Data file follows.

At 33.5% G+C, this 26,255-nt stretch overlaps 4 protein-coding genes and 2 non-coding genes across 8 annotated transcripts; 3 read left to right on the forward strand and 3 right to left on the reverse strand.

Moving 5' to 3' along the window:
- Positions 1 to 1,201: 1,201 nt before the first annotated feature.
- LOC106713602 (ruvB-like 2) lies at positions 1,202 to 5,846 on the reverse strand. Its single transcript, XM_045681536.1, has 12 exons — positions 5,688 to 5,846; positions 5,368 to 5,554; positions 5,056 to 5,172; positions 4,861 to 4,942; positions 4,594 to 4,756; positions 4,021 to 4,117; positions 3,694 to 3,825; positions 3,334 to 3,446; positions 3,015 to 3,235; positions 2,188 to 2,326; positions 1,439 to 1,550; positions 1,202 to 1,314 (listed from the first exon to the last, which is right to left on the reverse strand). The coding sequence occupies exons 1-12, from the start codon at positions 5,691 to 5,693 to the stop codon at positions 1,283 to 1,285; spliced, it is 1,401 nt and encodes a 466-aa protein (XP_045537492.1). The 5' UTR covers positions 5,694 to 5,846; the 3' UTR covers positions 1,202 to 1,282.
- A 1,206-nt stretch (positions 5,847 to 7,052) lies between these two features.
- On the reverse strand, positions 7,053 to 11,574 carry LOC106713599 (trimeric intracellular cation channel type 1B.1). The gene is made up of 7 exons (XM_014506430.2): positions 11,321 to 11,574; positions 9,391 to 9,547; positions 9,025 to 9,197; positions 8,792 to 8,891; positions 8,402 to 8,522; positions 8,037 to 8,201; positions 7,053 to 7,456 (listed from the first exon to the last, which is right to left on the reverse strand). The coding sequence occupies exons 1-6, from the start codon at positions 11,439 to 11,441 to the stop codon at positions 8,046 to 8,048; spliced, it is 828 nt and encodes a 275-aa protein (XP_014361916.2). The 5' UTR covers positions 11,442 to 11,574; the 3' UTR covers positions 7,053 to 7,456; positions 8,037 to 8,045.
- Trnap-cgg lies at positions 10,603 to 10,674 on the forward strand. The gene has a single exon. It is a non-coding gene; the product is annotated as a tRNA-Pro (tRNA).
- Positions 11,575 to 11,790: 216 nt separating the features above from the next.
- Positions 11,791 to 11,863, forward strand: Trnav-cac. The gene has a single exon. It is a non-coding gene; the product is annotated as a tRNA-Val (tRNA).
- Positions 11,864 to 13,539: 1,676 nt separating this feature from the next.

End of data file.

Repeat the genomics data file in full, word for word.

At 33.5% G+C, this 26,255-nt stretch overlaps 4 protein-coding genes and 2 non-coding genes across 8 annotated transcripts; 3 read left to right on the forward strand and 3 right to left on the reverse strand.

Moving 5' to 3' along the window:
- Positions 1 to 1,201: 1,201 nt before the first annotated feature.
- LOC106713602 (ruvB-like 2) lies at positions 1,202 to 5,846 on the reverse strand. Its single transcript, XM_045681536.1, has 12 exons — positions 5,688 to 5,846; positions 5,368 to 5,554; positions 5,056 to 5,172; positions 4,861 to 4,942; positions 4,594 to 4,756; positions 4,021 to 4,117; positions 3,694 to 3,825; positions 3,334 to 3,446; positions 3,015 to 3,235; positions 2,188 to 2,326; positions 1,439 to 1,550; positions 1,202 to 1,314 (listed from the first exon to the last, which is right to left on the reverse strand). The coding sequence occupies exons 1-12, from the start codon at positions 5,691 to 5,693 to the stop codon at positions 1,283 to 1,285; spliced, it is 1,401 nt and encodes a 466-aa protein (XP_045537492.1). The 5' UTR covers positions 5,694 to 5,846; the 3' UTR covers positions 1,202 to 1,282.
- A 1,206-nt stretch (positions 5,847 to 7,052) lies between these two features.
- On the reverse strand, positions 7,053 to 11,574 carry LOC106713599 (trimeric intracellular cation channel type 1B.1). The gene is made up of 7 exons (XM_014506430.2): positions 11,321 to 11,574; positions 9,391 to 9,547; positions 9,025 to 9,197; positions 8,792 to 8,891; positions 8,402 to 8,522; positions 8,037 to 8,201; positions 7,053 to 7,456 (listed from the first exon to the last, which is right to left on the reverse strand). The coding sequence occupies exons 1-6, from the start codon at positions 11,439 to 11,441 to the stop codon at positions 8,046 to 8,048; spliced, it is 828 nt and encodes a 275-aa protein (XP_014361916.2). The 5' UTR covers positions 11,442 to 11,574; the 3' UTR covers positions 7,053 to 7,456; positions 8,037 to 8,045.
- Trnap-cgg lies at positions 10,603 to 10,674 on the forward strand. The gene has a single exon. It is a non-coding gene; the product is annotated as a tRNA-Pro (tRNA).
- Positions 11,575 to 11,790: 216 nt separating the features above from the next.
- Positions 11,791 to 11,863, forward strand: Trnav-cac. The gene has a single exon. It is a non-coding gene; the product is annotated as a tRNA-Val (tRNA).
- Positions 11,864 to 13,539: 1,676 nt separating this feature from the next.